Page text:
Probability of Simple Event - Complementary Events and examples
An event in probability theory is referred to an experiment or a process. Simple events are those events where there is occurrence of a single event. Events can be different types such as simple events, compound events, complementary events, mutually exclusive events and so on. Simple events can be also classified as complementary events, mutually exclusive events and exhaustive events. The probability of simple events can be calculated as the ratio of number of favorable events and number of events in a sample space. Many times in real world we can find simple events whose probability can be calculated. 


Simple events are the events where one experiment happens at a time and it will be having a single outcome. The probability of simple events is denoted by P(E) where E is the event. The probability will lie between 0 and 1. For example, tossing of coin is a simple event. But if we are tossing a coin and rolling a die simultaneously then it will not be called a simple event as two events are occurring simultaneously.

Probability of Simple Event

Probability of a simple event E is obtained as the ratio of number of favorable events to total number of events. For an event of tossing a coin, first we need to find the sample space. The sample space will be {H, T} as there are two possible events, to get a head or to get a tail. Now, to get a head and tail are simple events. The probability of getting a head will be ratio of favorable event and all events.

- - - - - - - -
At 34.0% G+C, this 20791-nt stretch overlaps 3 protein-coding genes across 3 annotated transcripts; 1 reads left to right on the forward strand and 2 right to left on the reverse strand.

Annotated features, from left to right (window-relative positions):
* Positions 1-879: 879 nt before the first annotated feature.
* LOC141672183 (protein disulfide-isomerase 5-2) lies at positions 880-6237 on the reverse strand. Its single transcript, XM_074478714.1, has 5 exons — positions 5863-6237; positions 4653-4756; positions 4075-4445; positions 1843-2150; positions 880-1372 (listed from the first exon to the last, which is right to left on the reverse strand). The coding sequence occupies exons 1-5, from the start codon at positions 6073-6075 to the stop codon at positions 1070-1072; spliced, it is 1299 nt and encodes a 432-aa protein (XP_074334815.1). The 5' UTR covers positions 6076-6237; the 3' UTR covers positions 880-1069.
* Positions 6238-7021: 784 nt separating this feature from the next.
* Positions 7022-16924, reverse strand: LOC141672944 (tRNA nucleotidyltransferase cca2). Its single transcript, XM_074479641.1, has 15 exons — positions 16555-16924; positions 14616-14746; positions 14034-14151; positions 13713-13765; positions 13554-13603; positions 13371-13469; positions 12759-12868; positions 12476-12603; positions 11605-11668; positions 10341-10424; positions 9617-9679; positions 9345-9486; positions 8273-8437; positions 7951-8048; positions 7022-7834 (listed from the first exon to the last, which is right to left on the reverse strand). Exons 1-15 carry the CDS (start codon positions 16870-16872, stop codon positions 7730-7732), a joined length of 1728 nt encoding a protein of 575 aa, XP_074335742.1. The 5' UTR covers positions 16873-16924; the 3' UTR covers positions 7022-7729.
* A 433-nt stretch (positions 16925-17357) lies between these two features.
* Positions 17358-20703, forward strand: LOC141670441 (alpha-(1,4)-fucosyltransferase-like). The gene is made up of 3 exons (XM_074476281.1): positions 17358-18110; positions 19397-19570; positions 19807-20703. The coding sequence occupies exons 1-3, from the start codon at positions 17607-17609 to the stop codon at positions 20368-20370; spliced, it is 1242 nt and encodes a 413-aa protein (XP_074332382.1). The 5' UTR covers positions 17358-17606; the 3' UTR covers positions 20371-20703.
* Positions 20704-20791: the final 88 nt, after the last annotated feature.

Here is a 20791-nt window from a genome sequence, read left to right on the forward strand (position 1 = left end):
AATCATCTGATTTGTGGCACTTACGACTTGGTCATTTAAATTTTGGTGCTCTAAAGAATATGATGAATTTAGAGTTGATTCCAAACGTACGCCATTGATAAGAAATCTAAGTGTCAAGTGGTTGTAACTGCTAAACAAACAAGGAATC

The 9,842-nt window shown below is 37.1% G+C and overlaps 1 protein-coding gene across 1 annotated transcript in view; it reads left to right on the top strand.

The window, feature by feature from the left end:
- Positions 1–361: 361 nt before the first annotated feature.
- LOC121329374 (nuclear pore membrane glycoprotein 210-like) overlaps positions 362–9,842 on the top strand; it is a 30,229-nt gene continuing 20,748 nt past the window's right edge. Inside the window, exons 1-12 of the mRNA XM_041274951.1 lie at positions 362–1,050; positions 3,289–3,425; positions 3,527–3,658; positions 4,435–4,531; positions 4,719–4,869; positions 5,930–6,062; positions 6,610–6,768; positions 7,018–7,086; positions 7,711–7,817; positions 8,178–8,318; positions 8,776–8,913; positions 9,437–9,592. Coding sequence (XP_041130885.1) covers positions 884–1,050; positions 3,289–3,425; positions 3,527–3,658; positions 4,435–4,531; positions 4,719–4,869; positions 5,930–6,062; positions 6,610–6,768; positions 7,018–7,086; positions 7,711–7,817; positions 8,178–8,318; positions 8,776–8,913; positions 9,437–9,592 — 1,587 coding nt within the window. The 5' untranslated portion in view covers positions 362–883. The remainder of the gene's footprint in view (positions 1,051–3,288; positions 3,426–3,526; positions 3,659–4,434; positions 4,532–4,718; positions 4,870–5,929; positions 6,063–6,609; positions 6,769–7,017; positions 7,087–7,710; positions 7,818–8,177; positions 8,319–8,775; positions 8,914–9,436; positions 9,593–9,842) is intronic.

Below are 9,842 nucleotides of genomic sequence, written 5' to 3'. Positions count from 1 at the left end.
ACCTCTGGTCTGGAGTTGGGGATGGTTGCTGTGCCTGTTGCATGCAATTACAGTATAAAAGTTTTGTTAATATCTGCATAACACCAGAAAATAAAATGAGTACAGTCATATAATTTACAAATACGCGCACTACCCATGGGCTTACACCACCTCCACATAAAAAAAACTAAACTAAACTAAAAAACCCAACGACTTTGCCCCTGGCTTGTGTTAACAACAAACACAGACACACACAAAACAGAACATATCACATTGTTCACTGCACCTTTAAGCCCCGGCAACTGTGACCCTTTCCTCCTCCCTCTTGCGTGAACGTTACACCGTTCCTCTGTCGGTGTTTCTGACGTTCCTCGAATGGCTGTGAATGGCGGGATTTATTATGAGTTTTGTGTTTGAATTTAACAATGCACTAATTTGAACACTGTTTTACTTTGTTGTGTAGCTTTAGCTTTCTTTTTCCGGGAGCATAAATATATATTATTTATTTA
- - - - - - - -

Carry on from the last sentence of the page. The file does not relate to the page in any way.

Favorable events, n(E) = {H} = 1

Probability, P(E) = $\frac{1}{2}$

Complementary Events

Two simple events are known as complementary events if they are the only outcomes of a certain experiment. For example, if a bulb is on or off are complementary events as the bulb can either be on or off. Similarly, in tossing of a coin getting a head or a tail are complementary events. But while rolling a die, getting a 1 and getting a 6 are both simple events but they are not complimentary. If two complementary events are A and B, then P(A) + P(B) = 1, that is, sum of their probabilities will be 1.

Real World Examples

We can find simple events in real world every now and then, and we can calculate their probability also.

1) Team A is playing match, then the event of the team winning the match is a simple event.

2) A bag is having 3 red and 5 green balls. The event of picking a ball in random and getting a red ball is a simple event.

3) Choosing a card from deck of 52 cards and getting a certain card.

4) Getting a random number from set of whole numbers or natural numbers. To get an even number will be a simple event.

5) A fan is hanging to the ceiling of a house and the event of the fan falling down will be classified as a simple event. The fan will fall down or not      fall down are complementary events